• Turn-dial vs. brown-ness setting. I don't know how to explain this one. All of the toaster ovens in the stores I looked in have a dial, where you have to turn the dial past 10 min, then back to the little reference marks for the darkness that you like your toast; My old one just had a setting at the bottom, you set it to toast, and hit the button. If you wanted to shut it off, you opened the door. Of course, with this style, there wasn't a timer on the oven, either.

  • Turn-off-via opening the door : Some do, some stay on. I'm used to it, but of course, if that's the only way to shut it off, that also means you have to open the door to shut it off when there's a fire inside, which means better airflow. (or unplug it, but when the plug's on the other side of the toaster, that one's not a great option, either).

  • Electronic controls : I personally view it as something else to break, but they might be able to do something special; I've never bought one, myself.

  • Cord length ; only really a problem when you've got an old kitchen that doesn't have a plug every 12" or whatever the new standards seem to be; but you really don't want to plug a toaster into a power strip if you can help it, so if you know you're going to need to run it 3' down the counter, check the cord length. (and which side it attaches, just in case you're then going in the wrong direction with it)

  • Crumb tray. I hear other people use 'em. They're supposedly important so you don't catch the thing on fire.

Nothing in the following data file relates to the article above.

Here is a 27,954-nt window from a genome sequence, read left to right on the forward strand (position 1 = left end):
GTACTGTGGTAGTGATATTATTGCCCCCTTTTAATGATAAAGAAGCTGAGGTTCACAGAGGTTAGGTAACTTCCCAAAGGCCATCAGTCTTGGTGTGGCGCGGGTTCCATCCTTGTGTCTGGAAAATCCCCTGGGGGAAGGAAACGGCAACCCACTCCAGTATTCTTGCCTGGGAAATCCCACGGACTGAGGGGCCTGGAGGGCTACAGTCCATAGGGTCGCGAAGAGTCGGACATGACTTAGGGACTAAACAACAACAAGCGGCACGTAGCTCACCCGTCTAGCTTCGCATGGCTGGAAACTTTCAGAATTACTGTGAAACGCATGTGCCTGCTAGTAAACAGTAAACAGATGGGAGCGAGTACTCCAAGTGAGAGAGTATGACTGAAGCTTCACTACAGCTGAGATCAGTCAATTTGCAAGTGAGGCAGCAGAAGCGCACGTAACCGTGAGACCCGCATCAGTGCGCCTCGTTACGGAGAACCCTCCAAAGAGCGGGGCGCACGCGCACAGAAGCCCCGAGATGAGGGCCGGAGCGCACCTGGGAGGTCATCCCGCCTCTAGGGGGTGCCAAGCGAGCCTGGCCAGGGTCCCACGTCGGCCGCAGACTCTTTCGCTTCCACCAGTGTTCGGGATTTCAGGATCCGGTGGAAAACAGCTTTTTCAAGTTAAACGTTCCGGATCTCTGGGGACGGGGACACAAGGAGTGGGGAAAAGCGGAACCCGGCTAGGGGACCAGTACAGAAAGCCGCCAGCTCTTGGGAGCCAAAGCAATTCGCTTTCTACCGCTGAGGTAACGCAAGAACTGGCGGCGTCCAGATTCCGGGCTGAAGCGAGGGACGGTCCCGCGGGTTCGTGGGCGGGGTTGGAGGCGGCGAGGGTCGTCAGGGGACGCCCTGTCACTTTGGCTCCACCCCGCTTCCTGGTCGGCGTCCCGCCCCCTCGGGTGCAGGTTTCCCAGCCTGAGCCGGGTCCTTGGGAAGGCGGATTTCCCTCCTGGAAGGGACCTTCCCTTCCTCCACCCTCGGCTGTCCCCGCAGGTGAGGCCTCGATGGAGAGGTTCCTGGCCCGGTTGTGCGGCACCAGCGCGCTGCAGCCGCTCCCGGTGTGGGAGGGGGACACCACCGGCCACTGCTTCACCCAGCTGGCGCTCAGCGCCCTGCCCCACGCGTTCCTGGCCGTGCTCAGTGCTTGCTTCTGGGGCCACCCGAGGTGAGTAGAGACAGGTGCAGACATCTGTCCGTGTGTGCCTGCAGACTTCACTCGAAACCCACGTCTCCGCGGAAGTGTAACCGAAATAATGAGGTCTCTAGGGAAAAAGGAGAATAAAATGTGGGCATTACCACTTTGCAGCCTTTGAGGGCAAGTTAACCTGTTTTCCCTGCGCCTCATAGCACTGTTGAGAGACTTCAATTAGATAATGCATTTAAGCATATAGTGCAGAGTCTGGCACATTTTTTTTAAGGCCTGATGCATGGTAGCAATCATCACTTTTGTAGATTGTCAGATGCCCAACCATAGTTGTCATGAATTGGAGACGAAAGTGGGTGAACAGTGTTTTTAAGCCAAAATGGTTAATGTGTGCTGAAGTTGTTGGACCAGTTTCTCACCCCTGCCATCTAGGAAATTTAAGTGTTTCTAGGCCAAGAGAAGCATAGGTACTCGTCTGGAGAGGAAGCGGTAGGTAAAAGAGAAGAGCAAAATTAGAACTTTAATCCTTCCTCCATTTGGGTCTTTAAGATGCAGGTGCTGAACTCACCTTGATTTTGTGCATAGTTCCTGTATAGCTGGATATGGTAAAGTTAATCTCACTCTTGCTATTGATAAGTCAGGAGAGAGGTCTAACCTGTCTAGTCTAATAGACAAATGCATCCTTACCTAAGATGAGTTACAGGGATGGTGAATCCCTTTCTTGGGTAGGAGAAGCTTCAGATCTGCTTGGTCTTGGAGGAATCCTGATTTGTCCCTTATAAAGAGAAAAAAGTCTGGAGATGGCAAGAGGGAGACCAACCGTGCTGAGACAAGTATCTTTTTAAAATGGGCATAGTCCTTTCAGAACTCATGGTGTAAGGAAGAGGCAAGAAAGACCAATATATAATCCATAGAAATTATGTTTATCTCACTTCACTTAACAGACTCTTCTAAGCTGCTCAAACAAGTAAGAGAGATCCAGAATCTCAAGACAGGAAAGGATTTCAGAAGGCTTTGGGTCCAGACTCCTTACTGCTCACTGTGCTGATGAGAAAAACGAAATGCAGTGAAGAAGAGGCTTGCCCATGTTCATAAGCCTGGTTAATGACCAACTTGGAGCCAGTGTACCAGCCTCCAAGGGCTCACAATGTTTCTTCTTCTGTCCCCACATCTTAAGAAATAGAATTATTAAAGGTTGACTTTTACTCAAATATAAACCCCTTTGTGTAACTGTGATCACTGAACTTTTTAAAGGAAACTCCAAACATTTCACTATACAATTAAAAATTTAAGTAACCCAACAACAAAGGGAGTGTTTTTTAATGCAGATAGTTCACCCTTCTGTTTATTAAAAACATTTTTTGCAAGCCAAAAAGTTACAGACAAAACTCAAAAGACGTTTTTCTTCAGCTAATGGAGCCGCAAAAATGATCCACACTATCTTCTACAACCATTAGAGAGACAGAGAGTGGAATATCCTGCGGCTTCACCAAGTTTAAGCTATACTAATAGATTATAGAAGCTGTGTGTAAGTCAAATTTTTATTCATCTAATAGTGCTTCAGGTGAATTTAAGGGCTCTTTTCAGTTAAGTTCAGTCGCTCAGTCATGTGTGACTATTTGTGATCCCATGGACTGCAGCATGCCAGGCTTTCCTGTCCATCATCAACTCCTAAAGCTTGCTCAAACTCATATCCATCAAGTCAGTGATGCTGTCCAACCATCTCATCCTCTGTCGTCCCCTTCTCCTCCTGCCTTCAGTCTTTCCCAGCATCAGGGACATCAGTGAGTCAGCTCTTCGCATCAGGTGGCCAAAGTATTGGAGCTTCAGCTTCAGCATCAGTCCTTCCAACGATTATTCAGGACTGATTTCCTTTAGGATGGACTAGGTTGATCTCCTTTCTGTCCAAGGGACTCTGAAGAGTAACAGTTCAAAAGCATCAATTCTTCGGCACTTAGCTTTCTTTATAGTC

• Accessories. Some come with a little tray to use; some of them also have a little insert to turn it into a broiler pan (so you lift it out of the pan a little bit, so it won't stew in whatever drips off). And I understand that you need some air flow around the pan, but in my opinion, something's wrong when the tray that comes with the toaster is 1/2 the area of the rack; it's like they weren't even trying, they just tossed in a tray from some other oven. Others come with a little tool so you can pull the rack out so you don't burn yourself (which then gets lost or broken and thus sucks)

  • Size. If you tend to make toast for lots of people at a time, then some of the larger toasters might be worth it; If you're single, the 6 or 8 slices of bread at the same time (but not the size of bread you like; you can only fit two of those) toasters might be a bit overkill) And they now seem to measure themselves by 'size of a pizza I can fit', which makes no sense to me, as everyone knows the correct way to size toaster ovens by pizzas is how many halves of an english muffin you can fit in at one time (to make english muffin pizzas ... avoid the bagels, as sauce and cheese drip out the middle)